The sunshades were designed to be a system separate from the structure itself, adding a light weight, practical-yet-ornamental feature to the Tower. The shades of porcelain-enameled metal were bolted onto steel frameworks holding them out from the surface of the building. Like thin leaves, angled downward and hovering around the curving façade, these functional elements become an intriguing, ever-changing decorative element, animating the façade as sun and shadows move around the building and slivers of light play across the façade through the day.
Another key element of the design is the steel-framed spire that rises from the roof. For those who like to see the building as a stack of records, it is an abstract stylus, the needle playing the pressed grooves of a 78 record. In fact it’s a vestigial broadcast tower, a remnant of Capitol’s scheme to include a radio station in their new headquarters. Usually these towers were open frame steel derricks, looking roughly like a small Eiffel Tower; two typical broadcast towers still rise from the roof of the 1928 Warner Bros. Theater nearby on Hollywood Boulevard. But those were old fashioned. The spirit of modern Los Angeles demanded something new; Naidorf instead designed the Tower as a piece of abstract sculpture, an asymmetrical pyramid-shaped steel framework balanced on three legs. To hide the steel frame and emphasize the modernistic volume, perforated metal panels clad the volume. Beneath it, a wide metal ring holding the “Capitol Records” name also floats out from the building on a steel armature. The spire is placed jauntily off-center, as counterpoint to the emphatic centrality of the cylindrical tower. It is a piece of integral modern art and perfectly tuned to the energy of the city.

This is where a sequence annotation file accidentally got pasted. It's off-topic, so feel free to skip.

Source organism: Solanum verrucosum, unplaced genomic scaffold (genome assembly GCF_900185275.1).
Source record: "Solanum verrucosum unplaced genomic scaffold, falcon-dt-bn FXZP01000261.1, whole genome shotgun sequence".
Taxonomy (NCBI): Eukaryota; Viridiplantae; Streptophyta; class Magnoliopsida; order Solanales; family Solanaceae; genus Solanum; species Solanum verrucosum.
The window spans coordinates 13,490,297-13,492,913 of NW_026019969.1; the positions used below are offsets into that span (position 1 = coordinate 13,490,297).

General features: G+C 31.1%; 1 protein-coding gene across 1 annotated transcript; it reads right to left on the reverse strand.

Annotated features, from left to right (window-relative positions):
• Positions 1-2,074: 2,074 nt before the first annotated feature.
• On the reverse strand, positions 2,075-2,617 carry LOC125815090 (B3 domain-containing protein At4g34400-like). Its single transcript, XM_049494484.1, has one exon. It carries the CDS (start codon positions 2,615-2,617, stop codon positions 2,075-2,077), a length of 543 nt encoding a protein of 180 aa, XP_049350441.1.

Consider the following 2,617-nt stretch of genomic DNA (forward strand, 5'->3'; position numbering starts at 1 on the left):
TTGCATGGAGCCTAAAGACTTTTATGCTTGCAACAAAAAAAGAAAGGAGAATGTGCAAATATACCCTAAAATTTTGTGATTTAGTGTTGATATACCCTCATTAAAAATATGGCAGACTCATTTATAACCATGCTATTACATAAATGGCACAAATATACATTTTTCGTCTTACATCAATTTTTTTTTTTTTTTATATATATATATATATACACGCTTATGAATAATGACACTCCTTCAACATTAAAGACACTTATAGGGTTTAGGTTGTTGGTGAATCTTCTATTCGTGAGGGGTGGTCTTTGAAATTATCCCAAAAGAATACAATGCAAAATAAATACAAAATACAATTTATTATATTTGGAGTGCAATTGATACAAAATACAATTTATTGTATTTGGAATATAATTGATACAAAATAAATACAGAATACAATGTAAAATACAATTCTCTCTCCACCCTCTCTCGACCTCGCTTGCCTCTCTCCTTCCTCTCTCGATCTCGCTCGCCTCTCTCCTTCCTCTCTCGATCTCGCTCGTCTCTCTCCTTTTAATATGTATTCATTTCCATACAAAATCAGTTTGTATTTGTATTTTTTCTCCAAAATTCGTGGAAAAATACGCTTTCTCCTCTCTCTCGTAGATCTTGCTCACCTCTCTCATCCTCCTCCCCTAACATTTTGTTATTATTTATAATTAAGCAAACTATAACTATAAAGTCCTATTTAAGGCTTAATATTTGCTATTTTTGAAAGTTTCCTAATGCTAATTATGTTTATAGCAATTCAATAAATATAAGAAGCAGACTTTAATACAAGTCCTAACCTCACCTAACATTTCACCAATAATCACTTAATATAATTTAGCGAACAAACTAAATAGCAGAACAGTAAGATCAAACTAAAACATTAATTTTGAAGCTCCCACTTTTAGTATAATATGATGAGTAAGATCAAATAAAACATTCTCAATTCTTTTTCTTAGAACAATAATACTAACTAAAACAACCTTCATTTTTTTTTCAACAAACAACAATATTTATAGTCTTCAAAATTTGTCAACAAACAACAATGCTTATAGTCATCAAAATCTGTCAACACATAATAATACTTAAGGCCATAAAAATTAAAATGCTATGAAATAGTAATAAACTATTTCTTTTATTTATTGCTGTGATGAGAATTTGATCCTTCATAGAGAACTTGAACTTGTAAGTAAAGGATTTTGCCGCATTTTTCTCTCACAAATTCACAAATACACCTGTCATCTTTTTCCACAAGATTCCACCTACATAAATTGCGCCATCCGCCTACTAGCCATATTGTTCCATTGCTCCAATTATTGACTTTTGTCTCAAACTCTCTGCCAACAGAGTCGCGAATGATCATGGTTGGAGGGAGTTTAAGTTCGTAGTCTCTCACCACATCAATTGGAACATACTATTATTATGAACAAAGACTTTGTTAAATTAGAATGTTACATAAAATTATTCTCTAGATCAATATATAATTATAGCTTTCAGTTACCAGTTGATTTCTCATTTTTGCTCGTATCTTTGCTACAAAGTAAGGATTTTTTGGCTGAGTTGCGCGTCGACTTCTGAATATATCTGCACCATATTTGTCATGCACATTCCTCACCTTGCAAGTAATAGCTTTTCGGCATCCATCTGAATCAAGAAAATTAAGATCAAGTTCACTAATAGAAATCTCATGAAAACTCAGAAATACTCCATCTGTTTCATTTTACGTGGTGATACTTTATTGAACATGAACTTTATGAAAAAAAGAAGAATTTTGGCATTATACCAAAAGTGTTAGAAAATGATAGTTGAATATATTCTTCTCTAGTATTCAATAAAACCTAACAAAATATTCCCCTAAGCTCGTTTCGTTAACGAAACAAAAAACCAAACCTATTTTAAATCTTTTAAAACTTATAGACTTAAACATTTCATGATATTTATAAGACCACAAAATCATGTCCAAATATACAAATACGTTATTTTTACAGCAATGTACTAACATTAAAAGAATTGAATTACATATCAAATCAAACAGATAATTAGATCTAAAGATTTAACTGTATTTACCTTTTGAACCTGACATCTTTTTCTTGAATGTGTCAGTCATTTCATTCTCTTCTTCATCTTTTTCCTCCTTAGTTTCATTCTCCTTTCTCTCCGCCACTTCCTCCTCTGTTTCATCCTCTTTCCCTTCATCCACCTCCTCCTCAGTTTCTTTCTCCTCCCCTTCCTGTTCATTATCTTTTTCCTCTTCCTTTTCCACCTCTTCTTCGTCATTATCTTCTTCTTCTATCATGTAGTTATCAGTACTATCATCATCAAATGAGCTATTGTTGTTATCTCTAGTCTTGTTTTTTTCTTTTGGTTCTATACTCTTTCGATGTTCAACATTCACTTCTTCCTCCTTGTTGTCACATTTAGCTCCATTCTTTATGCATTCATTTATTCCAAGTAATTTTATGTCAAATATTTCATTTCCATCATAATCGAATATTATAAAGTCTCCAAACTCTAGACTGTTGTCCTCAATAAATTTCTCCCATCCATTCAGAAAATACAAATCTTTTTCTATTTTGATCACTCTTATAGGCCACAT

The floors were ringed by offices, each with a secretarial desk and open to tremendous views through an uninterrupted band of windows. Corridors hug the curving central core holding elevators, stairs, restrooms, and services. As designed by Welton Becket Associates, the offices featured built-in and modern furniture to match the building, And of course the building was wired to play soft music throughout.
The main lobby off of Vine Street was also a set piece of modern design; it was an abstract composition of marble walls, thick circular columns, floating beams supporting dropped pinpoint can lights, and planters bringing the outdoors indoors. The receptionists sat in chairs designed by Charles and Ray Eames. A screen of expanded aluminum hung outside to shade them from the western sun.